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Jody Goren & Marilyn Rubinstein
Jody Goren & Marilyn Rubinstein
11300 Rockville Pike
Rockville, MD 20852
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Roll Out These 4 Water-Friendly Landscape Ideas


Everyone is being more careful with water these days. Some communities have strict rules on water usage, and even in areas where there reservoirs are full, homeowners are being careful for both environmental and financial reasons.

The move toward more water-friendly landscaping is not only smart - it is imperative. We've curated several ways to make sure that your lawn is healthy, vibrant, colorful, and even drought-resistant.

#1: Replace Grass with Granite

Decomposed granite is a great alternative to gravel and grass and comes in a variety of colors. Using these small pellet sized bits of rock to line your walkways gives your landscape an upscale appeal.

You can even replace your entire lawn with this material. It creates a porous landscape so that water does not run off, but rather seeps into the ground. It may sound like rough treading with a granite lawn, but it is not. The fine pebbles are soft underfoot and comfortable to walk on.

#2: Combine Native Plants with Drought-Resistant Grass

If you live in the southwest, the number of native plants to choose from is seemingly endless. If you really want your landscaping to shine while saving water, combine colorful native plants with drought-resistant grass. Here are some water-friendly grasses and plants that use half of the amount of water as a typical grass lawn:

  • Aloe
  • Buffalo Grass
  • Feather Grass
  • Fescue
  • Flax
  • Hair Grass
  • Jasmine
  • Lavender
  • Perennials
  • Shrubs

#3: Make Stone Pathways Over Grass

When you incorporate these low maintenance grasses and plants into your landscaping, you eliminate the need for constant watering or even mowing. Adding stone pathways over these low growing grasses make a perfect accent to spruce up your lawn. Use heat-resistant stone to make walking along those pathways comfortable. Flagstone is the most popular, and comes in many varieties including mosaic, milled, square pavers, slabs and veneers.

#4: Use Planters for Flowering Plants

Finally, strategically placed concrete planters enable you to maintain your flowering plants in small sectioned areas. Instead of watering an entire lawn of water-guzzling flowers, you can maintain your roses and tulips in ceramic urns or concrete planter boxes.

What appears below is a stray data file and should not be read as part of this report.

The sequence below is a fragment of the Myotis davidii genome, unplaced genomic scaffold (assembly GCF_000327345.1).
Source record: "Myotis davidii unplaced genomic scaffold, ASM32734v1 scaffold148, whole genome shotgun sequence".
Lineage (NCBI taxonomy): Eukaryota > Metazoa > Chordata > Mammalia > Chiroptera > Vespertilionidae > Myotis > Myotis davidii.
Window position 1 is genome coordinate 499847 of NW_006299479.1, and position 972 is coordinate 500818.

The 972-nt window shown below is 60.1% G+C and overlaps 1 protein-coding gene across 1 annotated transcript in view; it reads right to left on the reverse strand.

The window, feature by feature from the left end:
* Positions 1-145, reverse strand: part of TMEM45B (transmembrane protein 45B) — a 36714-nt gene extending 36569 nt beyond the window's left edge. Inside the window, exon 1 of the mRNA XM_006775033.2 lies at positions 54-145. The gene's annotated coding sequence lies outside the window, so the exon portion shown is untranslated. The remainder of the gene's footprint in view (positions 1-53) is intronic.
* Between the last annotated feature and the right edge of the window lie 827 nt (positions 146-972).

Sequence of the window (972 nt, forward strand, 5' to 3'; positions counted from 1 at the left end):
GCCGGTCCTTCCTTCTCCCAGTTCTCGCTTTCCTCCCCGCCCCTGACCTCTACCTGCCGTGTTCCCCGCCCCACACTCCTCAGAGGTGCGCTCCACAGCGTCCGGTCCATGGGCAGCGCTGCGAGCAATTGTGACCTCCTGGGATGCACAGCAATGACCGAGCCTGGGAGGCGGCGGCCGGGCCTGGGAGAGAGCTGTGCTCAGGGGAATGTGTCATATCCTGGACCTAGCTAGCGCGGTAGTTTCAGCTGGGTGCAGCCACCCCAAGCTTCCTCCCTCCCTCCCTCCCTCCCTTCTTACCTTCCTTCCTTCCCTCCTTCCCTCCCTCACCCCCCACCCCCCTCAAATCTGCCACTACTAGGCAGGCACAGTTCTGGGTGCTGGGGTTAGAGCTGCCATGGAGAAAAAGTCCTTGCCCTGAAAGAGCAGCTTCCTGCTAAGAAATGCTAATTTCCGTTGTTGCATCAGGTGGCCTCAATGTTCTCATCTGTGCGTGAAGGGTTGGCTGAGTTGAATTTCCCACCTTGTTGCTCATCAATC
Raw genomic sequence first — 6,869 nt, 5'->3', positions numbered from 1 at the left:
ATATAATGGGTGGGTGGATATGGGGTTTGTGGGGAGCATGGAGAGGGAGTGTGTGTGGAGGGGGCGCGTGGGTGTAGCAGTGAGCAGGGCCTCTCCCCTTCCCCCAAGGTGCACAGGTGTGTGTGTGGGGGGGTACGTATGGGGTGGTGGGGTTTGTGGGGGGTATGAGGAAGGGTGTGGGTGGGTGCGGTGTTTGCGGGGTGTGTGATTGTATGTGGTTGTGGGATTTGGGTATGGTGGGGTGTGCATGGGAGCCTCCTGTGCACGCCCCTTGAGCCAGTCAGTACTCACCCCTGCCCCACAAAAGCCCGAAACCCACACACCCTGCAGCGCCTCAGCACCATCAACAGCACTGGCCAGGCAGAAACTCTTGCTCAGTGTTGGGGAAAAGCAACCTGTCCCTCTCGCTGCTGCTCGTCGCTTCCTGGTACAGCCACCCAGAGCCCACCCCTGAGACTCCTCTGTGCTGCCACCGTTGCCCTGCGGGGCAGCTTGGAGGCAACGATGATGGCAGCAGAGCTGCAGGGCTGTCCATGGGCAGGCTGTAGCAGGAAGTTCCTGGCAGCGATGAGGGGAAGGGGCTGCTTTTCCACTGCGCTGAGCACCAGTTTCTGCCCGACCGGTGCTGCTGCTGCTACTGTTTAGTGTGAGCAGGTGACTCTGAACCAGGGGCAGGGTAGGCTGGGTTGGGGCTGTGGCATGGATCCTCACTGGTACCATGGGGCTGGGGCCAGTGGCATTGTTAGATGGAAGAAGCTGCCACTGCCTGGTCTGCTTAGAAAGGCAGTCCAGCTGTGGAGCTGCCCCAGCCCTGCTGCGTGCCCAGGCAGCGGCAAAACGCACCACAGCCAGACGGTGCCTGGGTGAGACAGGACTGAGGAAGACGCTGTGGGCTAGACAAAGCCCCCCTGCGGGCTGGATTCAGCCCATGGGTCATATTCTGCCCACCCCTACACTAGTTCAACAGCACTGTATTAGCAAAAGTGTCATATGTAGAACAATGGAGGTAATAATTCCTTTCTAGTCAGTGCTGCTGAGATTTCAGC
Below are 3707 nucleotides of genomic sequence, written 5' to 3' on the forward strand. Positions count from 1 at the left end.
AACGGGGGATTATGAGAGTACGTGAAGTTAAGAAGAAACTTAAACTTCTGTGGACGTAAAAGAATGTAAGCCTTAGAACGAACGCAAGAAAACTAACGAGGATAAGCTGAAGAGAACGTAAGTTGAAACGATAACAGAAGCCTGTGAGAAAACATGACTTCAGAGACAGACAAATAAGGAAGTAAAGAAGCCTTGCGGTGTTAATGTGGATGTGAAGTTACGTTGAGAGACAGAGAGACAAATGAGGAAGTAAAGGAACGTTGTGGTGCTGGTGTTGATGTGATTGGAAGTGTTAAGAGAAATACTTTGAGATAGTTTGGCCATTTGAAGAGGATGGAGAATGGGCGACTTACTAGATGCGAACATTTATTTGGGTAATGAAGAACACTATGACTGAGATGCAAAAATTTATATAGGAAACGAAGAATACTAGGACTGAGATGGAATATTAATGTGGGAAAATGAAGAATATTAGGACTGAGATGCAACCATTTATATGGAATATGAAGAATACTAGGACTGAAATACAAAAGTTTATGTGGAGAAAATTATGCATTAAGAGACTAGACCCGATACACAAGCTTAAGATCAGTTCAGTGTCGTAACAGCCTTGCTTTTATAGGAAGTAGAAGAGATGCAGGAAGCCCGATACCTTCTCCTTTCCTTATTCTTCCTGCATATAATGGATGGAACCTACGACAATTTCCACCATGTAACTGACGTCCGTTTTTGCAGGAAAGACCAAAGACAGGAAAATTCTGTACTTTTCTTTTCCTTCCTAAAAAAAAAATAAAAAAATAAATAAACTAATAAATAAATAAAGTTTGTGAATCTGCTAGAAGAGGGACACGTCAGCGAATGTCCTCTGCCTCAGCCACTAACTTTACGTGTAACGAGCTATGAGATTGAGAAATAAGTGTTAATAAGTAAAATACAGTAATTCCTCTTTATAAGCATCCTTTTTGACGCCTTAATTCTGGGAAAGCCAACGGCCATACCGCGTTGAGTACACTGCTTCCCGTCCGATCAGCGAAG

This adds drama and color to your earth toned pavers and decomposed granite lawn. Place a tree or two around your patio for shade. If you combine all four of these water-friendly tips, your lawn will be the talk of the town not just for its conservation, but for its beauty too!


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Our firm provides the information in this e-newsletter for general guidance only, and does not constitute the provision of legal advice, tax advice, accounting services, investment advice, or professional consulting of any kind. The information provided herein should not be used as a substitute for consultation with professional tax, accounting, legal, or other competent advisers. Before making any decision or taking any action, you should consult a professional adviser who has been provided with all pertinent facts relevant to your particular situation. Tax articles in this e-newsletter are not intended to be used, and cannot be used by any taxpayer, for the purpose of avoiding accuracy-related penalties that may be imposed on the taxpayer. The information is provided "as is," with no assurance or guarantee of completeness, accuracy, or timeliness of the information, and without warranty of any kind, express or implied, including but not limited to warranties of performance, merchantability, and fitness for a particular purpose.
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